Co-worker charged in death at Md. yoga shop
Saturday, March 19, 2011; 12:02 AM
-- Police in an affluent Washington suburb say a co-worker killed a woman found dead inside a yoga clothing store in Bethesda, Md. last week, then made up a story about the two being attacked by masked men.
The suspect, Brittany Norwood, 27, told police on March 12 that two masked men had entered the Lululemon Athletica store in Bethesda the night before and attacked and sexually assaulted her and her co-worker, 30-year-old Jayna Murray of Arlington, Va. The next morning, another store employee found Murray dead inside the shop and Norwood injured and bound.
But after six days of investigation, police now believe that neither woman was sexually assaulted and that Norwood killed Murray following some sort of dispute, according to J. Thomas Manger, the Montgomery County police chief. Norwood was arrested Friday and was charged with first-degree murder, the chief said at a news conference. She is being held at the Montgomery County detention center in Rockville.
Manger said police were initially inclined to believe Norwood's account. They solicited tips from the public, offered a reward for information that could help solve the case and even conducted surveillance on a person of interest. But her description of the attack didn't mesh with forensics and medical evidence that police recovered, Manger said.
In fact, Manger said, "It took us in another direction."
It was not immediately clear if Norwood had a lawyer, and police didn't say where she lived, though a police official says she has a Washington state address. Manger was due in court Monday.
Manger said police found only two sets of footprints inside the store, contradicting accounts that more people were inside, and that workers at the adjacent Apple store reported hearing two women arguing. He also said that blood and forensics evidence believed to be connected to Norwood were found inside Murray's car several blocks from the store in the busy Bethesda shopping district. He wouldn't further describe the evidence.
Police confronted Norwood on Friday, said Manger, but he declined to discuss how she responded.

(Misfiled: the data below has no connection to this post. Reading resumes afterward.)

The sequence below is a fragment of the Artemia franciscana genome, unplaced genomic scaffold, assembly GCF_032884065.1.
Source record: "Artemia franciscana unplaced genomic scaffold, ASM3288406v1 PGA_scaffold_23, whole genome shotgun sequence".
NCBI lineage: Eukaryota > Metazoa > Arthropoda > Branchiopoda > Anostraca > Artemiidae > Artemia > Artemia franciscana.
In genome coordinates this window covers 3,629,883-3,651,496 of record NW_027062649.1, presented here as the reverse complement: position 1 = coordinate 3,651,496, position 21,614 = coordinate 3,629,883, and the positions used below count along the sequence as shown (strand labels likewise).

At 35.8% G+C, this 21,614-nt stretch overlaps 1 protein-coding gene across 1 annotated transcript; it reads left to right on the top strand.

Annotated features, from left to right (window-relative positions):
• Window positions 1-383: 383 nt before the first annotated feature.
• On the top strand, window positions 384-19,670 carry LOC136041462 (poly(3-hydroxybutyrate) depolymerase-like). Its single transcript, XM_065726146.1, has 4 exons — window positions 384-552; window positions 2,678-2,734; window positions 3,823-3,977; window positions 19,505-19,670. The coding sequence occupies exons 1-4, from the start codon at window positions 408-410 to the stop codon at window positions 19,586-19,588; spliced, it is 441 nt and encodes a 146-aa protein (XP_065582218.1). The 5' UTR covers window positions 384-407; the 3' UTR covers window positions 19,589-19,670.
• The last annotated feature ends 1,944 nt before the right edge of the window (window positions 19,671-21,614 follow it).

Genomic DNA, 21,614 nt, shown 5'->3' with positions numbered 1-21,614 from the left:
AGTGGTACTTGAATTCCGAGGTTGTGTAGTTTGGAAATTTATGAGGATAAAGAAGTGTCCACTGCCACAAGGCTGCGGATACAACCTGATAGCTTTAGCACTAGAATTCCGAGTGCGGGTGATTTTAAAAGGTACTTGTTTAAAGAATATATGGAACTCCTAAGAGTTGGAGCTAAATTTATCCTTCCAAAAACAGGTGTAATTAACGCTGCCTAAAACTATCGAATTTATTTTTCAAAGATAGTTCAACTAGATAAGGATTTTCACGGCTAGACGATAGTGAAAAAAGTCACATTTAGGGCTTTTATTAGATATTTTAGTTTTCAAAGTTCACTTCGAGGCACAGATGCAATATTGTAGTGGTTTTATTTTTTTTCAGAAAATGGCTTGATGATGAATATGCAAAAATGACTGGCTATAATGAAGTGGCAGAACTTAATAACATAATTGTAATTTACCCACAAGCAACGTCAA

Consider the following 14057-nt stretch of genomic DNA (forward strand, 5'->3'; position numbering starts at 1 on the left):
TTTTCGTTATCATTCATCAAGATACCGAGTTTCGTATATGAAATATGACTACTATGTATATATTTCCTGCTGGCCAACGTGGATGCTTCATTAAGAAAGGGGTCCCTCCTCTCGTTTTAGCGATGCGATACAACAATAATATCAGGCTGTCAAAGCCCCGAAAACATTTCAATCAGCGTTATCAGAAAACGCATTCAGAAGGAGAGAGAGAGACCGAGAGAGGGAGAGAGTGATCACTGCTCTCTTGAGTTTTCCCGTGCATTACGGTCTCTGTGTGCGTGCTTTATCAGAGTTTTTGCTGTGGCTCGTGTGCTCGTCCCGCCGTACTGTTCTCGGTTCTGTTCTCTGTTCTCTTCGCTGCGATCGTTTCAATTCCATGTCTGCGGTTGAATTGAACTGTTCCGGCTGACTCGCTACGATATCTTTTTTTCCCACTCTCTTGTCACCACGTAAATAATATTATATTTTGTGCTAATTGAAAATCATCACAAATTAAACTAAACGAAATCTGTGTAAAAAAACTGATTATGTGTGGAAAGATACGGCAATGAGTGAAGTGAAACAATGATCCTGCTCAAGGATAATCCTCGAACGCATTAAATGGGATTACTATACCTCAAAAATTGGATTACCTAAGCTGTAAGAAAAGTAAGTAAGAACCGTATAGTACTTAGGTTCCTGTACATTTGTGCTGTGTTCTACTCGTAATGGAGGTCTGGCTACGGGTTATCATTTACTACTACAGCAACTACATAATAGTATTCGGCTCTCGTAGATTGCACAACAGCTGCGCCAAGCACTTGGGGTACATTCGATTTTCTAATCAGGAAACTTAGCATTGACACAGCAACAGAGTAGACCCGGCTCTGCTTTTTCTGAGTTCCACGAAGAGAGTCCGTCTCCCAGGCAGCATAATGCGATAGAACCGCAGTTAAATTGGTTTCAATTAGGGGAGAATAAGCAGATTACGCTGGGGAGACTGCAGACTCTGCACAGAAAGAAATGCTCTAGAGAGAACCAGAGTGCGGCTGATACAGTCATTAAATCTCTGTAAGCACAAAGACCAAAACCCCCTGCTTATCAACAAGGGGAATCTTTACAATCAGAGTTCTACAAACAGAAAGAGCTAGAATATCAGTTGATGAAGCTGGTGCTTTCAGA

Based on Norwood's account, authorities initially said the two co-workers returned to the store after it closed on the night of March 11 because one of them said she had left something inside. Manger said police believe Norwood got Murray to come back to the store by telling her she had to retrieve something and needed help.
Authorities said Murray died of blunt force trauma and stab wounds.
Police say there's no evidence that anyone else was involved in the killing, but Manger said the investigation is continuing.
The crime rattled Bethesda, an affluent Washington suburb that is home to many of the capital's political and business leaders and where violent crime is rare. Some people said they were stunned that such a violent act could occur in the community, and people left flowers outside the store. The vibrant commercial street where Lululemon is located includes a Barnes & Noble, Apple store and busy restaurants.
Montgomery County Council Vice President Roger Berliner said: "I can assure you the people of Bethesda are breathing easier tonight than they were earlier today."
Lululemon chief executive Christine Day said in a statement that the company was grateful to the police for solving the crime. She said the three local stores will be closed through Saturday.
"Our first priority remains with the families and team members affected by this horrible tragedy and supporting them through the next stage of the recent developments," the statement said.